Northrop Grumman ups drone capability

In what it calls an unprecedented trial, Northrop Grumman was able to network data between one of its high-altitude MQ-4C Triton surveillance drones and stand-ins for air assets and warships. The company indicated February 13 that the trial last October is a significant step toward more effective naval operations. [node:read-more:link]

Gaming an invasion of Taiwan

One of the most comprehensive wargame simulations about a conflict over Taiwan has prompted the Washington-based Center for Strategic and International Studies to conclude in a report released today that a Chinese victory would be unlikely and that all participants would suffer massive casualties and crippling equipment losses. [node:read-more:link]

CAE USA awarded contract to support space research

A prototype contract from the U.S. Air Force Research Laboratory Space Vehicles Directorate’s Simulation & Technology Assessment Branch has been awarded to CAE USA. The prototype is part of an initiative with the Space Technology Advanced Research – Fast-tracking Innovative Software and Hardware or STAR-FISH. [node:read-more:link]

BAE broadens simulation capabilities

Prague-based Bohemia Interactive Simulations, which works with 60 militaries worldwide, has been acquired by BAE Systems Inc. The U.S. subsidiary of BAE Systems says the $200-million takeover will expand its capabilities and solidifies its systems integration strategy. [node:read-more:link]

AMIGOS: a friendly training concept

Xerox is leading a U.S. Defense Advanced Research Projects Agency program which uses artificial intelligence and augmented reality to improve training for military mechanics and medics. AMIGOS (Autonomous Multimodal Ingestion for Goal-Oriented Support) is funded by a $5.8-million DARPA contract which also involves U.S. and German universities and a New York-based company, Patched Reality. [node:read-more:link]

Pared-down F-35 training platform unveiled

Lockheed Martin has developed a pared-down F-35 trainer with 90 per cent less hardware which could see air forces expand their training capacity at reduced cost. F-35 Mission Rehearsal Trainer Lightning Integrated Training Environment was unveiled after some 18 months of development and demonstrations to customers. [node:read-more:link]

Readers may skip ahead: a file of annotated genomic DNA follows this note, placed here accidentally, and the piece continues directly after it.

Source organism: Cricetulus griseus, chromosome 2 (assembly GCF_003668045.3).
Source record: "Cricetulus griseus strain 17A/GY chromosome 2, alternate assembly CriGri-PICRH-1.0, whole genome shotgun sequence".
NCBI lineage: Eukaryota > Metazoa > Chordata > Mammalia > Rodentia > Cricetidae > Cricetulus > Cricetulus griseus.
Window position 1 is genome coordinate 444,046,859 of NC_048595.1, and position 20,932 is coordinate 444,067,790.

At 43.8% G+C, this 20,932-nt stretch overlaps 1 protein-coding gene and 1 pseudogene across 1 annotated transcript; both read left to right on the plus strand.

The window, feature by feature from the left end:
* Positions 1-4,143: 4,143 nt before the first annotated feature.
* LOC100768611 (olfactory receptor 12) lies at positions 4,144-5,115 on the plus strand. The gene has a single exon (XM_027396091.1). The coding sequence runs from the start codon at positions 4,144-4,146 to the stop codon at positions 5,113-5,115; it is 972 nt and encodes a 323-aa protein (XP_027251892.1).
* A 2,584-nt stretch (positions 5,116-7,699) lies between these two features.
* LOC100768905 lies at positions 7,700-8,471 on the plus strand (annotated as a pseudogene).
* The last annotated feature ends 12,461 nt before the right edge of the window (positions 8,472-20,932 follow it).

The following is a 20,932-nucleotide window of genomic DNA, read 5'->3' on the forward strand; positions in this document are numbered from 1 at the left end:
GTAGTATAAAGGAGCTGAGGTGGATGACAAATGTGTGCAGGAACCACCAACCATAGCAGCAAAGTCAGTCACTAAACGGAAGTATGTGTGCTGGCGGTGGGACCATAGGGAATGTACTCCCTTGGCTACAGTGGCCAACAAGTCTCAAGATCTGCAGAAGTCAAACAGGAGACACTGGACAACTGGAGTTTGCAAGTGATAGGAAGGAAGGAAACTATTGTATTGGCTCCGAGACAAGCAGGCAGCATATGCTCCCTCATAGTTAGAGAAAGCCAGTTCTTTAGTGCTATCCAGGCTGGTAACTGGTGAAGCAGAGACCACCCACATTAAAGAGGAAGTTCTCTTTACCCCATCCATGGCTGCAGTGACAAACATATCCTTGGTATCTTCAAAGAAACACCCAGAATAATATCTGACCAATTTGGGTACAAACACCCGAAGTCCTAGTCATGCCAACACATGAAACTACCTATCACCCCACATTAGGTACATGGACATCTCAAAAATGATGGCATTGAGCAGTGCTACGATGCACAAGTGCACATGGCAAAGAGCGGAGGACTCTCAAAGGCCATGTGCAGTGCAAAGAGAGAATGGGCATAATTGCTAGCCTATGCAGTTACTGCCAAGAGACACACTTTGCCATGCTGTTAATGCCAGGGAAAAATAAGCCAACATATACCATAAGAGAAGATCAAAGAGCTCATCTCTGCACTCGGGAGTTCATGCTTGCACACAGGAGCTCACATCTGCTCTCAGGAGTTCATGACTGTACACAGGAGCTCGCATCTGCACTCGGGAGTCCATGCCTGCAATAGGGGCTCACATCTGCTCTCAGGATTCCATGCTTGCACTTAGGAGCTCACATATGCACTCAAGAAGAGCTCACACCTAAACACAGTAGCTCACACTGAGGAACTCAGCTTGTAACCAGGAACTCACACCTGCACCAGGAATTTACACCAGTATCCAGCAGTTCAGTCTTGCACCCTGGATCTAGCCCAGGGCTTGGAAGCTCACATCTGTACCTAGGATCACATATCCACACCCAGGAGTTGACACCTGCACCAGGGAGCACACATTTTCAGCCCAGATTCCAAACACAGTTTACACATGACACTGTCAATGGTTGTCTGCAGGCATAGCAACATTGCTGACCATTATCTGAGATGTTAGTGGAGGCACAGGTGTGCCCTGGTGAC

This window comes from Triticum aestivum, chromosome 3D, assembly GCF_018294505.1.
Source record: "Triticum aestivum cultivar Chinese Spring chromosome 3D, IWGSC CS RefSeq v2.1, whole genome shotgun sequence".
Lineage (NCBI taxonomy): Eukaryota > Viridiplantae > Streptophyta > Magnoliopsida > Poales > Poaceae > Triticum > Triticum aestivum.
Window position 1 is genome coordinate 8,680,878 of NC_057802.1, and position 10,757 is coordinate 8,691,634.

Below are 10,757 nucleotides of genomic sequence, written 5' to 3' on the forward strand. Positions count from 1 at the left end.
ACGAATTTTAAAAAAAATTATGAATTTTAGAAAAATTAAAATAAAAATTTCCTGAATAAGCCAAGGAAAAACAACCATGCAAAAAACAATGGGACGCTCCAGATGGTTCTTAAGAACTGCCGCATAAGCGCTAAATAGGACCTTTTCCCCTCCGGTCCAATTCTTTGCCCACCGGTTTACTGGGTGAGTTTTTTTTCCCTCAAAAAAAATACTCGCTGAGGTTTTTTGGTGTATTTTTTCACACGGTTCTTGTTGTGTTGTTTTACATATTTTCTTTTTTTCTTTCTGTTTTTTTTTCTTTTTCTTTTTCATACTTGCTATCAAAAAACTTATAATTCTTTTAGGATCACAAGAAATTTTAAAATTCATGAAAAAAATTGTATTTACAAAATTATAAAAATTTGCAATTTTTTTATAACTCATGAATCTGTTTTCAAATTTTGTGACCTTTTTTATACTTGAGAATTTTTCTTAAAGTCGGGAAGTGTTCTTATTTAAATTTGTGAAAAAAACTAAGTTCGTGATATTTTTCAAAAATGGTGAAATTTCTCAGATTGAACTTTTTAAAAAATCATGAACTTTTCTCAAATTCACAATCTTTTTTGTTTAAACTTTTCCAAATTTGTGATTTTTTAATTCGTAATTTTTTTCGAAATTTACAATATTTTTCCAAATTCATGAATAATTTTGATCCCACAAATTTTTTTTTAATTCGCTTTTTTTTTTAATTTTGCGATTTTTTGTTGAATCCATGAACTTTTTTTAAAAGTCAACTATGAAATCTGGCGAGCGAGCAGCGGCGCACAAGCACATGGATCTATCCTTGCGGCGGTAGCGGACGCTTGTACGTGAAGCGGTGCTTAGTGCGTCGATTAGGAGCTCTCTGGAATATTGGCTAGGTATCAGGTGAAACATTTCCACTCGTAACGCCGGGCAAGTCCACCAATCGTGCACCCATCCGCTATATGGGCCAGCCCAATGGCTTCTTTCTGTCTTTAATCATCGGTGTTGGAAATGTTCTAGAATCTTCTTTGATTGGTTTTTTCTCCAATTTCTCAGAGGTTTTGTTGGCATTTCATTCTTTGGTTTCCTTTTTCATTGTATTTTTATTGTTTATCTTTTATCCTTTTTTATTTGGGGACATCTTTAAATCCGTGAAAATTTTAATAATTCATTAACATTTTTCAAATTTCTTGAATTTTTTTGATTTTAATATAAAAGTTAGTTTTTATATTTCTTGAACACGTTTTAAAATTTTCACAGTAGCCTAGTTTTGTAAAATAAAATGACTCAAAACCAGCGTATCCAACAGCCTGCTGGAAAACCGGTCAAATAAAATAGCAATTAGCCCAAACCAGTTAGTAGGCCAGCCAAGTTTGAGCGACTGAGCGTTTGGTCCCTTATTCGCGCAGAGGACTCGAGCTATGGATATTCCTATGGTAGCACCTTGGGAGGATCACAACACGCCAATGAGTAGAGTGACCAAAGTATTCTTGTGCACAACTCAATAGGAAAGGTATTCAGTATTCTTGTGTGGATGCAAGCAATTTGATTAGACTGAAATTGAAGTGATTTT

CAE to provide training support for RAF

A contract from Boeing will see CAE UK providing Poseidon MRA1 training support services to the Royal Air Force. The initial five-year contract will provide a range of instructors and console operators to support the delivery of training at the Boeing-built Poseidon Strategic Facility located at RAF Lossiemouth in Scotland. [node:read-more:link]

CAE to provide Maritime Integrated Training Systems to U.S. Army

Xebec Government Services, a joint venture company of CAE USA and Pinnacle Solutions, has been awarded a contract to provide the United States Army with a new and upgraded suite of simulation systems designed to train Army personnel on a range of watercraft, including logistics support vessels, maneuver transport vessels, large landing craft, and expeditionary fast transports. [node:read-more:link]

CAE adapts to shrinking defence budgets

After focusing for decades mainly on traditional training platforms, CAE is moving to diversify into the cyber and space realms. Dan Gelston, who took over CAE’s its defence and security business unit last August, also is looking to partner with defence primes early in new competitions for contracts as national defence budgets shrink. [node:read-more:link]

CAE looking to expand military training

CAE confirmed March 1 that it is planning a $1.05 billion acquisition of L3Harris Technologies’ military training division. It evidently would position the company to be better prepared as the U.S. Air Force works on next-generation fighters and other programs. [node:read-more:link]

F-35 simulator delays

The U.S. Government Accountability Office says Department of Defense delays in developing a simulator for the Lockheed Martin F-35 has frustrated testing and put the brakes on full production. This is despite earlier GAO recommendations on how the long-running problem could be resolved. “Until they finalize the plan and fix the simulator, the next production milestone date—which would formally authorize DOD's transition from development to full production—remains undetermined.” [node:read-more:link]

JSF to network globally

All operators of the Lockheed Martin F-35 Joint Strike Fighter are expected be able to use a simulator next year to practice large-scale internationally-coordinated tactics, according to Chauncey McIntosh, the company’s vice president for F-35 training. Testing is going “very well” at Nellis Air Force Base in Nevada and “essentially we’re waiting just to get the accreditation from the government.” [node:read-more:link]

F-35 full production delayed

The Department of Defense says it will not approve Lockheed Martin’s full-rate production of the F-35 this year and that it might not do so until early 2021. The problem evidently is that there are development problems with a Joint Simulation Environment designed to evaluation the aircraft in a range of high-threat scenarios. [node:read-more:link]


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